enchondroma


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enchondroma

[‚en‚kän′drō·mə]
(medicine)
A benign tumor composed of dysplastic cartilage cells, occurring in the metaphysis of cylindric bones, especially of the hands and feet.
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References in periodicals archive ?
Chondrosarcoma of the first metatarsal-primary or secondary to enchondroma. Arch Orthop Trauma Surg 1979;95(3):221-5.
The differential diagnosis of hereditary multiple exostoses includes the enchondromatosis, which are a heterogeneous group of syndromes that present with multiple enchondromas associated with pathological fractures, pseudarthrosis, limb shortening, malignant transformation risk, and scoliosis.
They reported findings consistent with ossified enchondroma after post-surgical histopathological examination of the dissected material.
Additionally, MRI visualized one hydrocele, one osteoma of the left femur, an enchondroma of the left superior ramus of the pubic bone, and one dilated left ureter.
The proximal humerus and adjacent soft tissues are the second most likely region in the extremities to contain a neoplastic lesion; the proximal humerus is the third most common long bone (after distal femur and proximal tibia) affected by bone tumor.(3) Sixty percent to 70% of all shoulder tumors occur in the humerus.(5) Cartilaginous lesions of all types (chondroblastoma, enchondroma, periosteal chondroma, chondrosarcoma) have a predilection for the proximal humerus; marrow cell lesions and metastatic carcinoma are the common malignant lesions.(1) Ten percent to 15% of osseous metastases are in the upper extremity,(4) and of these, 50% will occur in the proximal humerus.(2)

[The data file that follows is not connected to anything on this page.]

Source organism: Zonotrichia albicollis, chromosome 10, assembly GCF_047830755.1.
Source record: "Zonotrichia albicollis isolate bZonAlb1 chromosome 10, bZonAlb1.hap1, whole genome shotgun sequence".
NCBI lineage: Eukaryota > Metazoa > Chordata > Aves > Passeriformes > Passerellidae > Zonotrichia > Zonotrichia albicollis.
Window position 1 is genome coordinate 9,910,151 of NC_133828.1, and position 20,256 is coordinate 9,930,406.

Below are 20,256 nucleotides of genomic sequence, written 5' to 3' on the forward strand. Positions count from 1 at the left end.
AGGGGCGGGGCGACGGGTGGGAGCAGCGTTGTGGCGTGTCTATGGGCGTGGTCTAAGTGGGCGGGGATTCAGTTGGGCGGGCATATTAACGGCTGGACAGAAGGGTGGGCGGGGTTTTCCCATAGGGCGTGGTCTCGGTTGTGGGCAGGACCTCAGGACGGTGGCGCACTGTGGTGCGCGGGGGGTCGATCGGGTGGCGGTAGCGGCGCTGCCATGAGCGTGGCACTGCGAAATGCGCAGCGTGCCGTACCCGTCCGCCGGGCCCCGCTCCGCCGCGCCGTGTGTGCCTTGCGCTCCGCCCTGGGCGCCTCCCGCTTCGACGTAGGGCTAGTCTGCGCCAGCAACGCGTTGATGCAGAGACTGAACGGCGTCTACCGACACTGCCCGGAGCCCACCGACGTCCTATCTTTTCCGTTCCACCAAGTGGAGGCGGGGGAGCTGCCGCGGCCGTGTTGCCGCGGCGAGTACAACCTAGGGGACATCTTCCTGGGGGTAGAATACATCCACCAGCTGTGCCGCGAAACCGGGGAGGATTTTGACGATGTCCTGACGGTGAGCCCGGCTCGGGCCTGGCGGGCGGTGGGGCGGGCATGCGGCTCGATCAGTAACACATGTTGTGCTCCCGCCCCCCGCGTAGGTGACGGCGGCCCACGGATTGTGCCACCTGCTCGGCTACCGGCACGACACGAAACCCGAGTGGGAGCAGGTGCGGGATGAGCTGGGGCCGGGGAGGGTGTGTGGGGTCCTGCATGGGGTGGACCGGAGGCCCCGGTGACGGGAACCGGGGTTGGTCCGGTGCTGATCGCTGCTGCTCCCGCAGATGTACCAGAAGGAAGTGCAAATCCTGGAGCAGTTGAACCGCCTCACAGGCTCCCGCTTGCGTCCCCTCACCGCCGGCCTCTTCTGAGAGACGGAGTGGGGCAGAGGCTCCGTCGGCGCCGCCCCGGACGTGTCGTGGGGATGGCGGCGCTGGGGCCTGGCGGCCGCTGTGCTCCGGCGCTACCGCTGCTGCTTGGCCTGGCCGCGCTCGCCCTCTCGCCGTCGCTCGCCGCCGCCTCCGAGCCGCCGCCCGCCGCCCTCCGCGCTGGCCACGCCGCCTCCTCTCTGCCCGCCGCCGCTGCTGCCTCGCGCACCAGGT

Chondroma, which arises from medullary canal, is called enchondroma and if it develops from bone surface, it is referred to as periosteal or juxtacortical chondroma.
Enchondroma (Figure 14) is the second-most common benign bone tumor, accounting for 10% of all such lesions.
In cases of enchondroma or chondrosarcoma, the lesion will most often be bright on T2 sequencing.
[11] Other benign tumours were chondroblastoma, enchondroma, osteoma and osteochondroma.
Biopsy of the lesion was consistent with the clinical impression of enchondroma. Intraoperative and preoperative cultures grew GBS; no bacteria were isolated from blood or urine cultures.
(1,2) We describe the case of a patient with an extremely rare form of generalized enchondromatosis who presented with an enchondroma of the clivus.
Differential diagnoses of IOG cysts include: aneurysmal bone cyst, osteoblastoma, giant cell tumour, fibrous dysplasia, chondromyxoid fibroma, osteiod osteoma, rheumatoid arthritis, simple bone cyst, enchondroma, chondroblastoma, and subchondaral bone cyst.